I live and work a stone’s throw from Harvard University’s campus in Cambridge, Massachusetts. As the leaves begin to turn, 150,000 students descend upon Cambridge, Boston, and the surrounding towns to attend one of the more than 50 colleges in the metropolitan area. A big chunk of those students will be studying business—and each year, more and more of those students come to class determined to use enterprise and entrepreneurship as forces for good.
These students will undoubtedly read the classic business texts. They’ll debate Christensen’s ideas on disruptive innovation and Drucker’s theories on management, and they’ll be able to recite Collins’ “Level 5 Leadership” traits and Porter’s “Five Forces” from memory. But if they really want to be on the cutting edge of business, they’ll look beyond the foundations to the industry’s next frontier: leveraging the power of business to better the lives of those whom market forces have left behind.
Hey, business students: if you want to play on that cutting edge, you’re going to need a bit of supplemental reading. And these four books are a great place to start.
Collectively, these books challenge leaders across all sectors to imagine a world in which markets work for the world’s most vulnerable people, and then figure out a way to make that world possible.
The Unfinished Social Entrepreneur is social impact pioneer Jonathan Lewis’ meditation on “the heart-mending, heart-ripping, heart-happy joy of social justice.” As Lewis says, this book is not a step-by-step manual for how to “do social entrepreneurship.” In fact, the book is less of a practical guide than a spiritual one. Reading Lewis’ meditations on issues such as preparation, passion and justice, any social entrepreneur will feel comforted by the knowledge that such an industry pioneer grapples with the same thorny issues that keep us up at night.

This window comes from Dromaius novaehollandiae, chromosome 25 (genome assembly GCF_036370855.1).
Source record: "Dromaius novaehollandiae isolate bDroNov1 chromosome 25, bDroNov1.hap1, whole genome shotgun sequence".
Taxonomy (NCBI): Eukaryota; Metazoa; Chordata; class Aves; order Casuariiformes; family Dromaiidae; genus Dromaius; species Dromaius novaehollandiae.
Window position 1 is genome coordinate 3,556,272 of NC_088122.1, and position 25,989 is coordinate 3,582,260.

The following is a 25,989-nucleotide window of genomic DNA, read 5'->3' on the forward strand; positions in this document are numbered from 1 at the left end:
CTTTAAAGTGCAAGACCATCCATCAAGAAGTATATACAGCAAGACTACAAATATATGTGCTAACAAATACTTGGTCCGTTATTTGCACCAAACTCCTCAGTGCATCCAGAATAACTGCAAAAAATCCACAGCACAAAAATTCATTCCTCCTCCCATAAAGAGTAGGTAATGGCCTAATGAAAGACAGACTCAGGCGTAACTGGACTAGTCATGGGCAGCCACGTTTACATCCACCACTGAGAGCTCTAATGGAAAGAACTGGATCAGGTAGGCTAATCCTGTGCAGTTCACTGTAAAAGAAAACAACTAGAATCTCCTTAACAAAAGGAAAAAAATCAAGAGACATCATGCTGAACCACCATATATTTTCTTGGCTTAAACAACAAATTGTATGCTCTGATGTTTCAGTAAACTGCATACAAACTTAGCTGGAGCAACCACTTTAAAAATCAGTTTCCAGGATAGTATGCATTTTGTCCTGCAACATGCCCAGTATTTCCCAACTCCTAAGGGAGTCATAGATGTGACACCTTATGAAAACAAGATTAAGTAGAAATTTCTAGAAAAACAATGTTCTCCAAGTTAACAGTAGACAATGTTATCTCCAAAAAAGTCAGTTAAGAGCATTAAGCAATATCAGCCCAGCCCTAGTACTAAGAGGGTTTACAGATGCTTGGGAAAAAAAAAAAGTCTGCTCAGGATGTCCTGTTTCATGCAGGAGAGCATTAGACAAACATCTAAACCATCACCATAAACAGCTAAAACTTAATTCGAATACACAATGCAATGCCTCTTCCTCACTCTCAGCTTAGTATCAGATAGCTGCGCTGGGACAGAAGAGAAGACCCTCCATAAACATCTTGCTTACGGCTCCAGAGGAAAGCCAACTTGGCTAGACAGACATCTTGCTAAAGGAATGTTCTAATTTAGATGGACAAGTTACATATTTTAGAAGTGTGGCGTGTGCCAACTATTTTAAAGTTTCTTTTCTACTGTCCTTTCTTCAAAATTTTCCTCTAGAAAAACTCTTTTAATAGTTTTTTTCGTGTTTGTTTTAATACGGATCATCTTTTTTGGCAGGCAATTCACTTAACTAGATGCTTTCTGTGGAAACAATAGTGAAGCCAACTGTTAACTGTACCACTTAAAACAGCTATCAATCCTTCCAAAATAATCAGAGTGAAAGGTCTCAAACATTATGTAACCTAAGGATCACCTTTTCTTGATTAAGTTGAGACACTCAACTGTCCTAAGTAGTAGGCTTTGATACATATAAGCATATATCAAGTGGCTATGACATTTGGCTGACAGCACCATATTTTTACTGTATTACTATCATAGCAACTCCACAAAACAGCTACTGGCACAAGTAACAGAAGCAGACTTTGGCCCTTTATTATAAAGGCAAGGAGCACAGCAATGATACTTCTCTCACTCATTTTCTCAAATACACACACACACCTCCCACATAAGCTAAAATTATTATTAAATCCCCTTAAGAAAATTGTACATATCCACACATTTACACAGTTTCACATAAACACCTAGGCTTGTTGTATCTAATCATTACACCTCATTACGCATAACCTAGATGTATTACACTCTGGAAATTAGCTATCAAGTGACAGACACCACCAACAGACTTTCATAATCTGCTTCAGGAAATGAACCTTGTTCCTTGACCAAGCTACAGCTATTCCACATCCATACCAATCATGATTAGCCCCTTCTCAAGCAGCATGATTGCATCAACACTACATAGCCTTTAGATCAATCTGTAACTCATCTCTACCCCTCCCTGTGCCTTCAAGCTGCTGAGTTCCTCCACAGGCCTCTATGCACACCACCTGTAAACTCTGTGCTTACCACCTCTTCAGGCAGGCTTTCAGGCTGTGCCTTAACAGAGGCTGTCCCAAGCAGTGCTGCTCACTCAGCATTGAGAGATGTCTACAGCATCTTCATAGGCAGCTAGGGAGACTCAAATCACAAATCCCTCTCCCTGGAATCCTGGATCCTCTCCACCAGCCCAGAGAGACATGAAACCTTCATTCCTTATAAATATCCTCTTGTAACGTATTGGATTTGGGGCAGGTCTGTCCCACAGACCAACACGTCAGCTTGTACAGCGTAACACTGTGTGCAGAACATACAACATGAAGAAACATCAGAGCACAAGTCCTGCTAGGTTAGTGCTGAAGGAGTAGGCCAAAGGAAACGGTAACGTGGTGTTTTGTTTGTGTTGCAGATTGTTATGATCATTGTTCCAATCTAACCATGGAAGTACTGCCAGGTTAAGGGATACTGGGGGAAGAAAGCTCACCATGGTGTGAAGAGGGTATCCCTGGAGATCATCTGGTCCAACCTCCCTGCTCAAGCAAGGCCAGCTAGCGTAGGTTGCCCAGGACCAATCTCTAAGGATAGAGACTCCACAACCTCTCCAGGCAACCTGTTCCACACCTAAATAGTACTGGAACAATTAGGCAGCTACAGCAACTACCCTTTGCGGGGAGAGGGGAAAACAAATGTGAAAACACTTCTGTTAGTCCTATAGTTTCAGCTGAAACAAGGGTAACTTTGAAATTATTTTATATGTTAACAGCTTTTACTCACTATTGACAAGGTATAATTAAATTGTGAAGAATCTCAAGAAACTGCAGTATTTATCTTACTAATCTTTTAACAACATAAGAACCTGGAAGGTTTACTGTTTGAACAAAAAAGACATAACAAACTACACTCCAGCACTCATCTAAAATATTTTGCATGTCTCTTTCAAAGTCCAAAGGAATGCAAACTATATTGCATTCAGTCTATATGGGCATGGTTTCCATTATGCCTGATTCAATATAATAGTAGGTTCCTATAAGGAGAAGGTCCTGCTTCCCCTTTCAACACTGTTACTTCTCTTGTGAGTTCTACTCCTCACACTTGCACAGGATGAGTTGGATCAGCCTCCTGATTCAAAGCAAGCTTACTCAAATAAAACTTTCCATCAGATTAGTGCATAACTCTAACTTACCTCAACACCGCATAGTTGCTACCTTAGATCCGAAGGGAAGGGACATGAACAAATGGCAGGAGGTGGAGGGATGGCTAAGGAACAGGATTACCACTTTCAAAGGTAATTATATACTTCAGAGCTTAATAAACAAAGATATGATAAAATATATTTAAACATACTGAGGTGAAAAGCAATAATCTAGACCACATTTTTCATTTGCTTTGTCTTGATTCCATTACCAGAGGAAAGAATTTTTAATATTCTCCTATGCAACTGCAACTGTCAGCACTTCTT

At some point, every entrepreneur feels the weight of shouldering responsibility beyond one’s own: a responsibility for the business and for the people it employs. For social entrepreneurs, that weighty responsibility is multiplied. Sure, I worry about meeting my organization’s budget each year and about finding (and retaining!) great talent—but I worry even more about our impact, whether it is good enough and, yes, whether I am good enough.
These are tough questions. But Lewis reminds us that we’re not alone in asking them. Meandering through the essays in this book, readers will feel both challenged and comforted. Challenged, because we’re reminded that we have a responsibility to work hard, to make sure we’re listening, to keep our hearts focused on making the world better. Comforted, because Lewis reminds us that we are all “unfinished.” No matter how great a social entrepreneur’s legacy, he or she will still face moments of doubt. And no matter how great the accomplishments, we always must strive to be better. Perfection, Lewis reminds us, is impossible to attain. School is always in session.
Read more: Forbes